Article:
answersThe giant systems thinker Donella Meadows wrote that highly functional systems (i.e. the ones that work really well) likely contain three characteristics – resilience7, self-organisation and hierarchy8.

I’ll limit myself here to writing about self-organisation:

“The most marvellous characteristic of some complex systems is their ability to learn, diversify, complexify, evolve…This capacity of a system to make its own structure more complex is called self-organisation(Meadows)

Wow, ‘complexify’ – a new word?!…and it can be a very good thing…and goes 1800 against the corporate simplification mantra:

“We would do better at encouraging, rather than destroying, the self-organising capacities of the systems of which we are a part….which are often sacrificed for purposes of short-term productivity and stabiliy7(Meadows)

It turns out that complexity isn’t of itself a bad thing…in fact quite the opposite – a system can achieve amazing things as it becomes more complex. Just consider that, through the process of evolution, ‘we’ have ‘complexified’ (can you see what I did there) from amoeba to human beings!

…but what’s REALLY interesting is that this complexity is enabled by simplicity!

“System theorists used to think that self-organisation was such a complex property of systems that it could never be understood…new discoveries, however, suggest that just a few simple organising principles can lead to wildly diverse self-organising structures.” (Meadows)

Meadows went on to note that:

“All of life, from viruses to redwood trees, from amoebas to elephants, is based on the basic organising rules encapsulated in the chemistry of DNA, RNA, and protein molecules.”

In short: Simple rules can allow complex systems to blossom, self-learn and grow.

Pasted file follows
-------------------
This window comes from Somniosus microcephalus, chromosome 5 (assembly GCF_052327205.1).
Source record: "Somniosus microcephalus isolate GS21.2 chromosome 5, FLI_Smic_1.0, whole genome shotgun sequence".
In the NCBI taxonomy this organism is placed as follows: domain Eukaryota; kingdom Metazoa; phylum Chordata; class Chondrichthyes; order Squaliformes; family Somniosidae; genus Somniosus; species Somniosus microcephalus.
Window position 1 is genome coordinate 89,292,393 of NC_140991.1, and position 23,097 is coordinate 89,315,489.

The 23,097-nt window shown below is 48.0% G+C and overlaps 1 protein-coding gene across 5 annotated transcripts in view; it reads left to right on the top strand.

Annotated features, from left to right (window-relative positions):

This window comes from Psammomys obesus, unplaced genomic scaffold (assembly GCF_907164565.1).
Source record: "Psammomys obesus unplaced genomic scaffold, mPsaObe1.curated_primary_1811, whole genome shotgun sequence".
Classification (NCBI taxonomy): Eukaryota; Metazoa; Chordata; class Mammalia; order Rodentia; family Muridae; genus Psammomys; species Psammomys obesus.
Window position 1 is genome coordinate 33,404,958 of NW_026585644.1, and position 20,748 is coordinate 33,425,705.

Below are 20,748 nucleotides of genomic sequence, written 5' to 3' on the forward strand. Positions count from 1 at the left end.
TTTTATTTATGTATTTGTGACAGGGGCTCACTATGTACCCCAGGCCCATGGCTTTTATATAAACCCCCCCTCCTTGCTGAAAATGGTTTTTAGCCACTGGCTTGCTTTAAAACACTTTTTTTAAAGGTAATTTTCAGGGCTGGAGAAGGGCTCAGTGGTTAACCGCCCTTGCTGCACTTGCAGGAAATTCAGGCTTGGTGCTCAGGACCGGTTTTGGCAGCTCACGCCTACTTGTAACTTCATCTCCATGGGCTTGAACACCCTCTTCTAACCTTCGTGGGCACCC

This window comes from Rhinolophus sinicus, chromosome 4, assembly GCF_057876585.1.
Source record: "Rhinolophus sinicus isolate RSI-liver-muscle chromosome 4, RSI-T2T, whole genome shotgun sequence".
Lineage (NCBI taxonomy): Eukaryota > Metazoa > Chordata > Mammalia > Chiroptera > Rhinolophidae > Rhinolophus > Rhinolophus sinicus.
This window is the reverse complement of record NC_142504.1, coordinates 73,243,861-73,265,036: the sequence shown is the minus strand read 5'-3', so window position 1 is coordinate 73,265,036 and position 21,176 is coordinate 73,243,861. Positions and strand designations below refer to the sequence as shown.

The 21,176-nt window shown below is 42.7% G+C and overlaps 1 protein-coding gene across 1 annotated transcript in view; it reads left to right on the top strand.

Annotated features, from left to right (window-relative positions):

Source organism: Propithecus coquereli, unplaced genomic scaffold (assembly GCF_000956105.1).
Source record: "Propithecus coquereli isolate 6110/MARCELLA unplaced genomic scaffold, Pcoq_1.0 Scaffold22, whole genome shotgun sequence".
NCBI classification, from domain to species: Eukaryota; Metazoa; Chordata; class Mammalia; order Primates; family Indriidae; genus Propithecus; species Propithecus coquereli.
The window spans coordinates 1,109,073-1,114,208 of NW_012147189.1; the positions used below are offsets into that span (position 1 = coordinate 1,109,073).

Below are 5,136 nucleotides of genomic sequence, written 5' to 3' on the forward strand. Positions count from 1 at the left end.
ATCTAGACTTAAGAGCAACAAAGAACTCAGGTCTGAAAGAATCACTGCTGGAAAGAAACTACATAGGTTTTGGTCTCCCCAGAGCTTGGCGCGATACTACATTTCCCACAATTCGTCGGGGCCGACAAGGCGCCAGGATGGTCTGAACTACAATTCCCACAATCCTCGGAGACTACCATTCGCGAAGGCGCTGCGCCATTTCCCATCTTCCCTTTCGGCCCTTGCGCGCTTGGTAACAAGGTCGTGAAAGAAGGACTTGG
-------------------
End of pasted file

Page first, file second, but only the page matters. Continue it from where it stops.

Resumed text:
I believe that a wonderful, and complex, organisation can be created and sustained from living a simple philosophy.

“Simple, clear purpose and principles give rise to complex and intelligent behaviour.

Complex rules and procedures give rise to simple and stupid behaviour.” (Dee Hock)

….so what might such a simple philosophy be? Well, Deming was ‘all over’ this with his ‘Theory of Profound knowledge’* and ’14 points for Management’.

* Deming explained simply that we should:

  • Observe, and handle, the world around us as systems (which, by definition, require a purpose that is obvious to all);
  • Expose, and understand, variation;
  • Gain knowledge through studying and experimenting;
  • Understand psychology and truly respect each and every human being ; and
  • Lead through our actions and abilities.

…and a final warning against that oversimplification thing:

“Collapse is simply the last remaining method of simplification.”  (Clay Shirky)

The short ‘simple’ version at the end of the long ‘complicated’ one 🙂

‘Complexity’ is not the inherently bad ogre as persistently painted by contemporary management. Rather, it can be a defining property of our organisational system that we would do well to understand and embrace.